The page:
Indeed, For Tomorrow emphasises Superman as an outsider not just because he is an alien. When he brings peace to the Middle East, a magical force seeking to take revenge points out that he is using an alien value system to impose his will on the region. That alien value system is Kryptonian, but American. The rampaging Elementals repeatedly call him “foreigner.” The comic’s climax involves Superman effectively colonising a realm inhabited by an individual far older than he is.
It’s an interesting take on Superman, one very far outside the norm for the character. I can understand that it’s divisive, and it’s really this central premise which is the biggest barrier to enjoyment. If the reader can make the leap and see Superman in the same way as Azzarello, there’s quite a reward to be found here. However, it’s asking the reader to start from a point which largely feel incompatible with the majority of interpretations of the character in recent years, where he has been presented as “all American” or patriotic.
Indeed, this patriotic Superman has become so prevalent (“truth, justice and the American way!”), that DC famously had the character renounce his citizenship in order to help distance him politically from American foreign policy. Which is interesting, because he was introduced as the ultimate outsider, an alien immigrant from a dying world. Of course, the typical Superman story takes for granted that he has assimilated completely, but Azzarello suggests that Superman’s alienness will always be a part of his personality, part of who he is.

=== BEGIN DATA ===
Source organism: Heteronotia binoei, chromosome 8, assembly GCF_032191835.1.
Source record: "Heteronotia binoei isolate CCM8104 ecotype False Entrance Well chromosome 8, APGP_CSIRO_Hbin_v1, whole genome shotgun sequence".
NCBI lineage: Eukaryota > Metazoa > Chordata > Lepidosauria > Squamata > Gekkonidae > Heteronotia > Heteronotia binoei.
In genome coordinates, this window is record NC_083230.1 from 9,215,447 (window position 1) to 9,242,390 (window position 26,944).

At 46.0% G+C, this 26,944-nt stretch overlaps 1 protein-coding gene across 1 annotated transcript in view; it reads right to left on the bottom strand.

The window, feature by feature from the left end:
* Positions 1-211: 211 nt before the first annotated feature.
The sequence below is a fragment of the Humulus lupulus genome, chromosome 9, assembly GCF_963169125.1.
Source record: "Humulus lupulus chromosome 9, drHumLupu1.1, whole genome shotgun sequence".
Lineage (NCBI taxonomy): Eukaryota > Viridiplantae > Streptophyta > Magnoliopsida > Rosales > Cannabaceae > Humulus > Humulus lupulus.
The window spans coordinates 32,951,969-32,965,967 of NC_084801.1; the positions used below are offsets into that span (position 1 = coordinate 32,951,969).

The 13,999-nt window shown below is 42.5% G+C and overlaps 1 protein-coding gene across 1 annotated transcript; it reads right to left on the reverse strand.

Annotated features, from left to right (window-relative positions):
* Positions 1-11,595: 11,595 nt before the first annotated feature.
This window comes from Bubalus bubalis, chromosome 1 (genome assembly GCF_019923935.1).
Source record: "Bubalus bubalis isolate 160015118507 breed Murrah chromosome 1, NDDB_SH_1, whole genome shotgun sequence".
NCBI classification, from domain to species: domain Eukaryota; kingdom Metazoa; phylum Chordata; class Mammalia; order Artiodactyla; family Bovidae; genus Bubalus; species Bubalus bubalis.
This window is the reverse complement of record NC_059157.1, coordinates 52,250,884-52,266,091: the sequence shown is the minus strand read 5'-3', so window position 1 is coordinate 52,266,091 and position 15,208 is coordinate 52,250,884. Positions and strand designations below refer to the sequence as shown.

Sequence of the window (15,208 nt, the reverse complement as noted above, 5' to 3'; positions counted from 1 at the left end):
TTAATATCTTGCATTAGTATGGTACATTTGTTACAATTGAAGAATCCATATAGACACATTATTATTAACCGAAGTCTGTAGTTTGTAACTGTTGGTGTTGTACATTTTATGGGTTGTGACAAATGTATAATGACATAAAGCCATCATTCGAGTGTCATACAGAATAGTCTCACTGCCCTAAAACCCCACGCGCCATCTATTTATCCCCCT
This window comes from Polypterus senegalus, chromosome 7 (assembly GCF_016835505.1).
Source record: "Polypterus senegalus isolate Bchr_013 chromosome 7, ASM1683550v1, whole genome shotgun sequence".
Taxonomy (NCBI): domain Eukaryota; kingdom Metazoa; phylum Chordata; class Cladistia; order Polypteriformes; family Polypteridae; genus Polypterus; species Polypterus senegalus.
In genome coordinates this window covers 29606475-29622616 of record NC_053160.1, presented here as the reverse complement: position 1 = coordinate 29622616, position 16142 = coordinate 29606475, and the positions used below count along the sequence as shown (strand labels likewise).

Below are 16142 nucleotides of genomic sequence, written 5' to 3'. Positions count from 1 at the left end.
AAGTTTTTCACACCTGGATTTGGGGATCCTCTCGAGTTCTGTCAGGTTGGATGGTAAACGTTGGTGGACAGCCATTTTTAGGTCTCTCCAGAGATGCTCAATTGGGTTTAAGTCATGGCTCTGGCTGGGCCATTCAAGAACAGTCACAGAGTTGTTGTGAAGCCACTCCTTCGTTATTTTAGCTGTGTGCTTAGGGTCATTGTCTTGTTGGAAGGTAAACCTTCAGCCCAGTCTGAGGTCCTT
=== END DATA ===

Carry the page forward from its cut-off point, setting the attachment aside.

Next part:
That said, Azzarello touches on some more common Superman themes. In particular, he hits upon the character’s isolation, which tends to be a bit of a problematic issue for a great many writers. After all, if you try to make Superman seem too tragic, you end up with an indulgent mess like Superman Returns. Azzarello seems to tease this possibility, with a suitably angst opening monologue. “It’s not easy being me,” blue caption boxes tell us. “I know that’s a very selfish thing to say, but then I’ve been feeling selfish lately. And selfish is something I’m not allowed to be. People expect — need — me to be selfless. Or they did need me… once.”